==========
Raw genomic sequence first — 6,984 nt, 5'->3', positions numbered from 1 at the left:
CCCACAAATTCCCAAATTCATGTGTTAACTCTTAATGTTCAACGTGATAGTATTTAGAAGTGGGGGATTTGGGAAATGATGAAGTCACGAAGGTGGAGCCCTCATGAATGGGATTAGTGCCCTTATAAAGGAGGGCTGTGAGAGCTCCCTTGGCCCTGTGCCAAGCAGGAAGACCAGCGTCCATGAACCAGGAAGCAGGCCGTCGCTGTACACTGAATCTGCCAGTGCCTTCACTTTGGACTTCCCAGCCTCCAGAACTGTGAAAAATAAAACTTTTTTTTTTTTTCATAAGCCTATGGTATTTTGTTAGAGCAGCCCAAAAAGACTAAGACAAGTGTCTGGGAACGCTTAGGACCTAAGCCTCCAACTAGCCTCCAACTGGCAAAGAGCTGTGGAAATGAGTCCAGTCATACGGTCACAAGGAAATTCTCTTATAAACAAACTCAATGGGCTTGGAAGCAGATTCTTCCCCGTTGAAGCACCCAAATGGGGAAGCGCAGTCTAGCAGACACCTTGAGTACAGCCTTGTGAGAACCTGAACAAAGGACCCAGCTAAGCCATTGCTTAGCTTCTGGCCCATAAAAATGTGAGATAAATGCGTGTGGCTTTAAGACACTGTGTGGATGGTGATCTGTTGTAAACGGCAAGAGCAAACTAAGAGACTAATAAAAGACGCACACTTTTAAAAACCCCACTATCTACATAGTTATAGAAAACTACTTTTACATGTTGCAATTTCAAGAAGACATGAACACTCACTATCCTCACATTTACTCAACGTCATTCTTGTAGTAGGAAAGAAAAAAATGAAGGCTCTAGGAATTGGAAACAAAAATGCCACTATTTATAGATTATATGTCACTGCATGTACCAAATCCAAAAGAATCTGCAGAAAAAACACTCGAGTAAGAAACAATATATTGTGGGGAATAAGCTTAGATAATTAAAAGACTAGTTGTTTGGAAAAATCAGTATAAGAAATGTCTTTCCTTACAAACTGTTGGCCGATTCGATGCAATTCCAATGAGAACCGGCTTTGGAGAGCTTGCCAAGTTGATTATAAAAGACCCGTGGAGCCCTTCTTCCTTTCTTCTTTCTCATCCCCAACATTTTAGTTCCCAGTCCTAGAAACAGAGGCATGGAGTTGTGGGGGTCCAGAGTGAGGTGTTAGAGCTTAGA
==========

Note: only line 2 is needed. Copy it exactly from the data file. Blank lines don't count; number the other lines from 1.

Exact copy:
CCCACAAATTCCCAAATTCATGTGTTAACTCTTAATGTTCAACGTGATAGTATTTAGAAGTGGGGGATTTGGGAAATGATGAAGTCACGAAGGTGGAGCCCTCATGAATGGGATTAGTGCCCTTATAAAGGAGGGCTGTGAGAGCTCCCTTGGCCCTGTGCCAAGCAGGAAGACCAGCGTCCATGAACCAGGAAGCAGGCCGTCGCTGTACACTGAATCTGCCAGTGCCTTCACTTTGGACTTCCCAGCCTCCAGAACTGTGAAAAATAAAACTTTTTTTTTTTTTCATAAGCCTATGGTATTTTGTTAGAGCAGCCCAAAAAGACTAAGACAAGTGTCTGGGAACGCTTAGGACCTAAGCCTCCAACTAGCCTCCAACTGGCAAAGAGCTGTGGAAATGAGTCCAGTCATACGGTCACAAGGAAATTCTCTTATAAACAAACTCAATGGGCTTGGAAGCAGATTCTTCCCCGTTGAAGCACCCAAATGGGGAAGCGCAGTCTAGCAGACACCTTGAGTACAGCCTTGTGAGAACCTGAACAAAGGACCCAGCTAAGCCATTGCTTAGCTTCTGGCCCATAAAAATGTGAGATAAATGCGTGTGGCTTTAAGACACTGTGTGGATGGTGATCTGTTGTAAACGGCAAGAGCAAACTAAGAGACTAATAAAAGACGCACACTTTTAAAAACCCCACTATCTACATAGTTATAGAAAACTACTTTTACATGTTGCAATTTCAAGAAGACATGAACACTCACTATCCTCACATTTACTCAACGTCATTCTTGTAGTAGGAAAGAAAAAAATGAAGGCTCTAGGAATTGGAAACAAAAATGCCACTATTTATAGATTATATGTCACTGCATGTACCAAATCCAAAAGAATCTGCAGAAAAAACACTCGAGTAAGAAACAATATATTGTGGGGAATAAGCTTAGATAATTAAAAGACTAGTTGTTTGGAAAAATCAGTATAAGAAATGTCTTTCCTTACAAACTGTTGGCCGATTCGATGCAATTCCAATGAGAACCGGCTTTGGAGAGCTTGCCAAGTTGATTATAAAAGACCCGTGGAGCCCTTCTTCCTTTCTTCTTTCTCATCCCCAACATTTTAGTTCCCAGTCCTAGAAACAGAGGCATGGAGTTGTGGGGGTCCAGAGTGAGGTGTTAGAGCTTAGA